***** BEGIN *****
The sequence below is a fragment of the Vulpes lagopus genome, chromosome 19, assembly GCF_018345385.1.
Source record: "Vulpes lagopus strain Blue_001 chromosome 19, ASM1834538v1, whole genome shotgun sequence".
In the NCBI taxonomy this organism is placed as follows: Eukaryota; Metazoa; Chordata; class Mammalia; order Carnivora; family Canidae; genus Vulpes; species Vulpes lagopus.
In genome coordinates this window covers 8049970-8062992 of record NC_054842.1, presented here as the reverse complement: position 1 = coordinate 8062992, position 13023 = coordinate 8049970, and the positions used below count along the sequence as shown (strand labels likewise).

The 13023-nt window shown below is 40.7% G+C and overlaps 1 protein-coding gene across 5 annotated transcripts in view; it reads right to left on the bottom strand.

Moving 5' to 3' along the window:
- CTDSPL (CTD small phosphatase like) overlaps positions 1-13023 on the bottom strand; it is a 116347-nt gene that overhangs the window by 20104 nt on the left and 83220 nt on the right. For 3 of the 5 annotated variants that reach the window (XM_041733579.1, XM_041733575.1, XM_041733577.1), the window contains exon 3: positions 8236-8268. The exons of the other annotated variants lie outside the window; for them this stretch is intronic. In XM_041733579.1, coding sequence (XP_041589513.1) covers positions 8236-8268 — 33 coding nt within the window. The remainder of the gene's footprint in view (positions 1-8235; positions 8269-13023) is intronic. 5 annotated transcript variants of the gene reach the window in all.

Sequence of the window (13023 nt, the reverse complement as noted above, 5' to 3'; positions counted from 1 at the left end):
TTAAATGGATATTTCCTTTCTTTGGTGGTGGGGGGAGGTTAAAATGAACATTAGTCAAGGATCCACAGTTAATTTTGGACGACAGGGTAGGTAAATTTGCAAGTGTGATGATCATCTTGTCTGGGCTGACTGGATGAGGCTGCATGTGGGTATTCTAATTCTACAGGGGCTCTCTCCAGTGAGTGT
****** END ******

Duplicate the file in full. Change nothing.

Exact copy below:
The sequence below is a fragment of the Vulpes lagopus genome, chromosome 19, assembly GCF_018345385.1.
Source record: "Vulpes lagopus strain Blue_001 chromosome 19, ASM1834538v1, whole genome shotgun sequence".
In the NCBI taxonomy this organism is placed as follows: Eukaryota; Metazoa; Chordata; class Mammalia; order Carnivora; family Canidae; genus Vulpes; species Vulpes lagopus.
In genome coordinates this window covers 8049970-8062992 of record NC_054842.1, presented here as the reverse complement: position 1 = coordinate 8062992, position 13023 = coordinate 8049970, and the positions used below count along the sequence as shown (strand labels likewise).

The 13023-nt window shown below is 40.7% G+C and overlaps 1 protein-coding gene across 5 annotated transcripts in view; it reads right to left on the bottom strand.

Moving 5' to 3' along the window:
- CTDSPL (CTD small phosphatase like) overlaps positions 1-13023 on the bottom strand; it is a 116347-nt gene that overhangs the window by 20104 nt on the left and 83220 nt on the right. For 3 of the 5 annotated variants that reach the window (XM_041733579.1, XM_041733575.1, XM_041733577.1), the window contains exon 3: positions 8236-8268. The exons of the other annotated variants lie outside the window; for them this stretch is intronic. In XM_041733579.1, coding sequence (XP_041589513.1) covers positions 8236-8268 — 33 coding nt within the window. The remainder of the gene's footprint in view (positions 1-8235; positions 8269-13023) is intronic. 5 annotated transcript variants of the gene reach the window in all.

Sequence of the window (13023 nt, the reverse complement as noted above, 5' to 3'; positions counted from 1 at the left end):
TTAAATGGATATTTCCTTTCTTTGGTGGTGGGGGGAGGTTAAAATGAACATTAGTCAAGGATCCACAGTTAATTTTGGACGACAGGGTAGGTAAATTTGCAAGTGTGATGATCATCTTGTCTGGGCTGACTGGATGAGGCTGCATGTGGGTATTCTAATTCTACAGGGGCTCTCTCCAGTGAGTGT